Simple vs Compound Interest

Interest is payment for the use of money for a specified period of time, Interest can be calculated on either a simple or a compound basis. The distinction between the two is important because it affects the amount of interest earned or incurred. Simple Interest Simple interest means that the interest payment is computed on …

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Notes Payable

What is Notes Payable? – Definition Notes payable is a liability that results from purchases of goods and services or loans. Usually, a written instrument that includes interest. It is a form of Long-term Debt. Explanation A firm may issue along-term note payable for a variety of reasons. For example, notes may be issued to …

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Future value of an annuity

What is the Future Value of an Annuity? The amount of a series of payments or receipts taken to a future date at a specified interest rate is called the future value of an annuity. Explanation An annuity is a series of equal payments made at specified intervals. Interest is compounded on each of these …

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Contingent Liabilities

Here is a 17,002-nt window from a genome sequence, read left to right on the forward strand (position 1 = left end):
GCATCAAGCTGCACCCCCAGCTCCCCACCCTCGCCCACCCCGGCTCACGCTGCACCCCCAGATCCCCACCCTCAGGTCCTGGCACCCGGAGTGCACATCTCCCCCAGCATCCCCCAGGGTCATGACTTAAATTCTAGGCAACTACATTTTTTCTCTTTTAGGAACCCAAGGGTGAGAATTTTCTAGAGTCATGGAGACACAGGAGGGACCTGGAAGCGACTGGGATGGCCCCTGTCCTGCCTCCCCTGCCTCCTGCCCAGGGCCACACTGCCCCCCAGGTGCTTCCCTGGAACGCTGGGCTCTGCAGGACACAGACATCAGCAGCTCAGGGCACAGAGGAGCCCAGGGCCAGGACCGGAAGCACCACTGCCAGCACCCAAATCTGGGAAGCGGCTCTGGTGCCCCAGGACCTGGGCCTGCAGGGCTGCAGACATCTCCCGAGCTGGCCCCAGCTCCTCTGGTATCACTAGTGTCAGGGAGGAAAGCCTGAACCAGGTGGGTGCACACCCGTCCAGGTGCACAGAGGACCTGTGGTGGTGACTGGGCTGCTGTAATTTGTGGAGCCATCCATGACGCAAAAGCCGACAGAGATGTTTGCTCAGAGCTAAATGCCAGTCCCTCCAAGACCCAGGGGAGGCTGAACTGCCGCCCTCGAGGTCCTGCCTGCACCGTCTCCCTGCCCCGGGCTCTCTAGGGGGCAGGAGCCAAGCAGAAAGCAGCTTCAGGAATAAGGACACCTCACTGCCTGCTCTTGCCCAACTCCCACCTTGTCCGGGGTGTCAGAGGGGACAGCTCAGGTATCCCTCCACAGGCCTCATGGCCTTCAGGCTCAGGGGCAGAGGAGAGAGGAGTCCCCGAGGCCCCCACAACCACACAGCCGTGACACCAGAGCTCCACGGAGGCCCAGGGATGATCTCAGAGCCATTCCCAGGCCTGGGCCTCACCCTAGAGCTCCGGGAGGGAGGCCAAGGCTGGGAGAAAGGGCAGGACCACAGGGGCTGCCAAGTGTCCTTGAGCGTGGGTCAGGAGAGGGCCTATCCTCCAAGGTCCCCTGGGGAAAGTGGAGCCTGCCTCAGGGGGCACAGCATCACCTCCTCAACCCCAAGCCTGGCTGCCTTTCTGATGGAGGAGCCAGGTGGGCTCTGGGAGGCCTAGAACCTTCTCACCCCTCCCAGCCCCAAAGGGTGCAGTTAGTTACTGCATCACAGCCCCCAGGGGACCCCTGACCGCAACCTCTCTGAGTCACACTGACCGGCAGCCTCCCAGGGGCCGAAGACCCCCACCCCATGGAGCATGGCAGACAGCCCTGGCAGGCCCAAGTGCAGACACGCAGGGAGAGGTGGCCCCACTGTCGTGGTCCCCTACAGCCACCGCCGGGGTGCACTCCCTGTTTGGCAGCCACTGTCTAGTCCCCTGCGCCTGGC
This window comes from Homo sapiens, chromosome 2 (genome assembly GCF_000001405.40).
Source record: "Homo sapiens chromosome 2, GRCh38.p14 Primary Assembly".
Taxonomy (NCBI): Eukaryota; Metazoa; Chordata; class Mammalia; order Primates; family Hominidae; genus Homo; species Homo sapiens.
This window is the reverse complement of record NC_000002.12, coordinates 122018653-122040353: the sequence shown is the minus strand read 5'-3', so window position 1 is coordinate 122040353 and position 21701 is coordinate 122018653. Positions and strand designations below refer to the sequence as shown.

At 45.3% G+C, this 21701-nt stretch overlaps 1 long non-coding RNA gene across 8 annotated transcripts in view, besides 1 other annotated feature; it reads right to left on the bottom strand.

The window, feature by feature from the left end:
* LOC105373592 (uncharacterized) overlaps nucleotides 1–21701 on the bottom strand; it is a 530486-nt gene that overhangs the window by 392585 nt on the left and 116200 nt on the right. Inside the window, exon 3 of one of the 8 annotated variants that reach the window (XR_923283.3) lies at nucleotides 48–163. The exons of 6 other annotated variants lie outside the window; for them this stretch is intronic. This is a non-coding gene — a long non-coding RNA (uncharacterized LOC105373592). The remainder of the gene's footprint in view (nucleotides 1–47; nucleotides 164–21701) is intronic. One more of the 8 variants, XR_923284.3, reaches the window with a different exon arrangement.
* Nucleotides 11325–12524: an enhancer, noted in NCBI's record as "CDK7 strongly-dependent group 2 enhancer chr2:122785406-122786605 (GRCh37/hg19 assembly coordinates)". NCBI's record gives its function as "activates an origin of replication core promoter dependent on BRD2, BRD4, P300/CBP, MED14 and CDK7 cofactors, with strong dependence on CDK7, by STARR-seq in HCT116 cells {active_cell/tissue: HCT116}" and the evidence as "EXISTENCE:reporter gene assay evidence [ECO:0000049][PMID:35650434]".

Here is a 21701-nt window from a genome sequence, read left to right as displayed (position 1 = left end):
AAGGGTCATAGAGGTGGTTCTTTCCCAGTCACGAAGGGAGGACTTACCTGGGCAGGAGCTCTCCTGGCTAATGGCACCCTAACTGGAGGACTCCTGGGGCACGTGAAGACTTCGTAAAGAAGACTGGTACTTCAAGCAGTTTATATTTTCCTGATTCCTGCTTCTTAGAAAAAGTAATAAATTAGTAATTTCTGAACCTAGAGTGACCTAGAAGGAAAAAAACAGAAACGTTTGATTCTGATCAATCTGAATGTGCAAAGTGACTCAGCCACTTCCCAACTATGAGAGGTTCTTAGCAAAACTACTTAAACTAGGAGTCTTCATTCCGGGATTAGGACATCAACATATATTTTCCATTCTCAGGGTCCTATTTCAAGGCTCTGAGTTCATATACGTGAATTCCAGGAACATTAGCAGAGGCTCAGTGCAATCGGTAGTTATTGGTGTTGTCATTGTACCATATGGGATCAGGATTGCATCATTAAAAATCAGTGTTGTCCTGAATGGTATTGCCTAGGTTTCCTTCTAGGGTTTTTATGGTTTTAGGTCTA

What are Contingent Liabilities? – Definition Contingent liabilities are possible liabilities that may or may not occur, depending on some future events. or Contingent liabilities are potential future liabilities whose existence is contingent upon some future event. Explanation In effect, a contingent liability is the result of an existing condition or situation whose final resolution …

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Current Liabilities

Current Liabilities – Definition Current liabilities are those liabilities that will either be paid or require the use of current assets within a year (or within the operating cycle, if longer), or that result in the creation of new current liabilities. Current vs Long-term Liabilities In preparing a balance sheet, liabilities are classified as either …

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Liabilities

What are Liabilities? – Definition Liabilities are probable, non-ownership claims against the firm which must arise from events that occurred in the past and be expected to be satisfied in the future. Liabilities can be held by owners if they originate through transactions in which the owners acted in the capacity of nonowners. For example, …

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Measuring and recording liabilities

Liabilities are generally recorded and disclosed at the present value of the future payments computed using a realistic interest rate. The existence of a nominal interest rate that is unrealistic makes the measurement task more difficult. The effect of complying with the rule is the description of the proper relationship between the amount actually borrowed …

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Classification of liabilities and date of maturities